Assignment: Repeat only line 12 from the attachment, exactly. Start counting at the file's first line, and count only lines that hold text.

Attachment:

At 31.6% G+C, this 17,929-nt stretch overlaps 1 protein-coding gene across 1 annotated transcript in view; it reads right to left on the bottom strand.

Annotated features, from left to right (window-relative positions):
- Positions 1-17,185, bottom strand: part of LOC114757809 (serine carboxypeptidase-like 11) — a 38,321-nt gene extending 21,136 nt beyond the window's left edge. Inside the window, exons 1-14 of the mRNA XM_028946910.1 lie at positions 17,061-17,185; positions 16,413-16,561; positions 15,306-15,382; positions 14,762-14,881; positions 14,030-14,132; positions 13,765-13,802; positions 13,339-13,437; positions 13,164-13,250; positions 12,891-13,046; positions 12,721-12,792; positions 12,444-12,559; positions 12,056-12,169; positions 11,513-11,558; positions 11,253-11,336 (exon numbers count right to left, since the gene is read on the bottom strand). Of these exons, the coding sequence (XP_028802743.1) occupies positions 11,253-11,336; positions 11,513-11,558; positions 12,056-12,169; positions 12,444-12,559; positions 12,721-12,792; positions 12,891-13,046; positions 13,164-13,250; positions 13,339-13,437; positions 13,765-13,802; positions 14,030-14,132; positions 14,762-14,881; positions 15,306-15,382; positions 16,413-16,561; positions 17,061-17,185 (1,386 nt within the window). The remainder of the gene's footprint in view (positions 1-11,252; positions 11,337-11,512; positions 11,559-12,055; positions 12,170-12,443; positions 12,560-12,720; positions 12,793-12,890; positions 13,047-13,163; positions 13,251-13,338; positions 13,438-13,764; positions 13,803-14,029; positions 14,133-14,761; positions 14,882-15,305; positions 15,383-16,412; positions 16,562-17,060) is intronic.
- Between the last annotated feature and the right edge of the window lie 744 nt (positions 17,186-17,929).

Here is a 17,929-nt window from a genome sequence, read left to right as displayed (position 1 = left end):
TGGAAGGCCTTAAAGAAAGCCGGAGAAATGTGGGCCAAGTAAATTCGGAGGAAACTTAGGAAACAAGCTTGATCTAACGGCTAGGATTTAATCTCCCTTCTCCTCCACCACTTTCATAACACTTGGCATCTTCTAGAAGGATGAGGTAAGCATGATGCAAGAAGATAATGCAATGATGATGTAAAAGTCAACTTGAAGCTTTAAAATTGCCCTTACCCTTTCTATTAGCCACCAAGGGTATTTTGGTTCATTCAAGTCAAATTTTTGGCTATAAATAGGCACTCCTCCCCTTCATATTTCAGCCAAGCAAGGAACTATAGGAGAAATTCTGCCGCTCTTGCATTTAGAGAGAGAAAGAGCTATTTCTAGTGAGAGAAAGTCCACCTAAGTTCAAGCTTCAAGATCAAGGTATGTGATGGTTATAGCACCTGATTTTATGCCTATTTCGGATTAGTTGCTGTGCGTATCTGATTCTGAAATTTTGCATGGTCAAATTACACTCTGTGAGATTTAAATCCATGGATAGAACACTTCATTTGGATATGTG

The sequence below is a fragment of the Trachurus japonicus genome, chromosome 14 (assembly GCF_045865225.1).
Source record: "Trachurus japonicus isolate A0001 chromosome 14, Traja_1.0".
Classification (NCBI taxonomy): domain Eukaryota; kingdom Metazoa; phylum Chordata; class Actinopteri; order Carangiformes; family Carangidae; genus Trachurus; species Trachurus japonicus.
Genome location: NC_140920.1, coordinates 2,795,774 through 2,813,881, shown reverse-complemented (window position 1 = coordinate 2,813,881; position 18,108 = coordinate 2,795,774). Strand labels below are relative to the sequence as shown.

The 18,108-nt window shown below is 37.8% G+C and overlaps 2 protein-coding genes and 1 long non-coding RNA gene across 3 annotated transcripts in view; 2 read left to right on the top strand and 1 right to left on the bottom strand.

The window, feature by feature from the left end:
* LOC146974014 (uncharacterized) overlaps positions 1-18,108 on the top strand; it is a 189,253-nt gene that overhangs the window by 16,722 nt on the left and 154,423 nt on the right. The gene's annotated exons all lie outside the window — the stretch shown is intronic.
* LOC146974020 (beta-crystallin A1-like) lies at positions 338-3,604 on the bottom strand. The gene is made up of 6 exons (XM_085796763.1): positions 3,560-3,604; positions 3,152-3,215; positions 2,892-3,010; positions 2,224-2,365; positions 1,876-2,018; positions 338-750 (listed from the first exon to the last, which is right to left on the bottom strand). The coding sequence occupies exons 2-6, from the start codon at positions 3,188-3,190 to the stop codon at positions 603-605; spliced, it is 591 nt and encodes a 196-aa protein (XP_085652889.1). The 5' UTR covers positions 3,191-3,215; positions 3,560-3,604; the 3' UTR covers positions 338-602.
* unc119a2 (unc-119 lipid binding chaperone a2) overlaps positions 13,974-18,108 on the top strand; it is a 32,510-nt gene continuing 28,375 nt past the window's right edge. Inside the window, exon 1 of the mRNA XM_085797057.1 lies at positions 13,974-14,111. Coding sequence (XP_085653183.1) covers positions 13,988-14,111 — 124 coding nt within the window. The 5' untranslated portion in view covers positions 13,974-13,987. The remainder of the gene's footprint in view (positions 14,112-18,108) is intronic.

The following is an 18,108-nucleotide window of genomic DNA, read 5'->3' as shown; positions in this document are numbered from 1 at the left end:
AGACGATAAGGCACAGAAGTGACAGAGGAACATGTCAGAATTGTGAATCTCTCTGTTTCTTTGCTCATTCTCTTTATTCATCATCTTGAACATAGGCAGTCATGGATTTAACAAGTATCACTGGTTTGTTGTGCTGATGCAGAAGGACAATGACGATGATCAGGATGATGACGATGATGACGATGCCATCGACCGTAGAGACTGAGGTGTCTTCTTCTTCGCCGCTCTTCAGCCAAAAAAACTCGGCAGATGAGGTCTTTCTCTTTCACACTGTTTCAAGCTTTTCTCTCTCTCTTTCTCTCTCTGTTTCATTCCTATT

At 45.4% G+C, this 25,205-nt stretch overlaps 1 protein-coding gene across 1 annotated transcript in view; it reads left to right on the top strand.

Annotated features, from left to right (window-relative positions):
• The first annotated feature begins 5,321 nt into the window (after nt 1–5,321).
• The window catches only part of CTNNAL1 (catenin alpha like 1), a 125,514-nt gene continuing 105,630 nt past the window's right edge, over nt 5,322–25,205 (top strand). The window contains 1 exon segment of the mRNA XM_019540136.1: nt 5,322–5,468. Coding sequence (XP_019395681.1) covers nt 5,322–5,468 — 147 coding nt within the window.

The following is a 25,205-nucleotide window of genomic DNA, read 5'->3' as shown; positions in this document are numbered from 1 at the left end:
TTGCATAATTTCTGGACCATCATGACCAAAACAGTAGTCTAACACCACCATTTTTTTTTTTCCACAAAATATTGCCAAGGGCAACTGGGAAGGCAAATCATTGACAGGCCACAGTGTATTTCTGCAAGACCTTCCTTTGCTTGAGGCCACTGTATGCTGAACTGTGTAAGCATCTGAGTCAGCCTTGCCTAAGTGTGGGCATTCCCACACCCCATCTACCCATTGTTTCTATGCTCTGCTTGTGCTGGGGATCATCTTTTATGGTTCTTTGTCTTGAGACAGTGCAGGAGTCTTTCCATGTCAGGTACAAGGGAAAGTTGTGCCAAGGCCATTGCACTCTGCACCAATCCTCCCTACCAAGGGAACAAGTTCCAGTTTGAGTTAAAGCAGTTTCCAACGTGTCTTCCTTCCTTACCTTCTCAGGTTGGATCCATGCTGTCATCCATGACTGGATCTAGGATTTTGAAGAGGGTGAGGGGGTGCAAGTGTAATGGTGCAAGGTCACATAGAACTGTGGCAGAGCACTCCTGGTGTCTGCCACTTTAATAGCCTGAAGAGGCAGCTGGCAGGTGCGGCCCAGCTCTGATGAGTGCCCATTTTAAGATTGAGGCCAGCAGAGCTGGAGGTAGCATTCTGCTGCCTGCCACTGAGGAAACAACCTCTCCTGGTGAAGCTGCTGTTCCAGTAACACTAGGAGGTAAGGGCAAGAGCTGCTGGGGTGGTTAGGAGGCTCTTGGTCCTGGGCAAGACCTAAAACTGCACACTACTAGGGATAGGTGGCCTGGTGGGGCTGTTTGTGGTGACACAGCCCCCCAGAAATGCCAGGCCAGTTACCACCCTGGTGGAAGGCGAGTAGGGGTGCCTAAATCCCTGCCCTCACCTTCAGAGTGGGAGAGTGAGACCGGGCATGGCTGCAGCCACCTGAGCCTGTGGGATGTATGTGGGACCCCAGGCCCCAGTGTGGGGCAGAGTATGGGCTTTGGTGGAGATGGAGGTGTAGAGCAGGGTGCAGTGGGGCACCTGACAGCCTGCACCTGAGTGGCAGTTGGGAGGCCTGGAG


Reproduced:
The window, feature by feature from the left end: